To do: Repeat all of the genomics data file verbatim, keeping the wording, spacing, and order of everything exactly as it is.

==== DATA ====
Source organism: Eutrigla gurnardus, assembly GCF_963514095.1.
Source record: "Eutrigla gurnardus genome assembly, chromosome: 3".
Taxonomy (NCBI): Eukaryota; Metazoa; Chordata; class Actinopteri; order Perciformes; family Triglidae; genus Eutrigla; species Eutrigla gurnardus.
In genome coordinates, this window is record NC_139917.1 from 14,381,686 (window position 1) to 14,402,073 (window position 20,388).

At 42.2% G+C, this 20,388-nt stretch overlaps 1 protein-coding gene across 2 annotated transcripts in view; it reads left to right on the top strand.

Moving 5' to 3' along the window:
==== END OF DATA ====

Source organism: Eutrigla gurnardus, assembly GCF_963514095.1.
Source record: "Eutrigla gurnardus genome assembly, chromosome: 3".
Taxonomy (NCBI): Eukaryota; Metazoa; Chordata; class Actinopteri; order Perciformes; family Triglidae; genus Eutrigla; species Eutrigla gurnardus.
In genome coordinates, this window is record NC_139917.1 from 14,381,686 (window position 1) to 14,402,073 (window position 20,388).

At 42.2% G+C, this 20,388-nt stretch overlaps 1 protein-coding gene across 2 annotated transcripts in view; it reads left to right on the top strand.

Moving 5' to 3' along the window: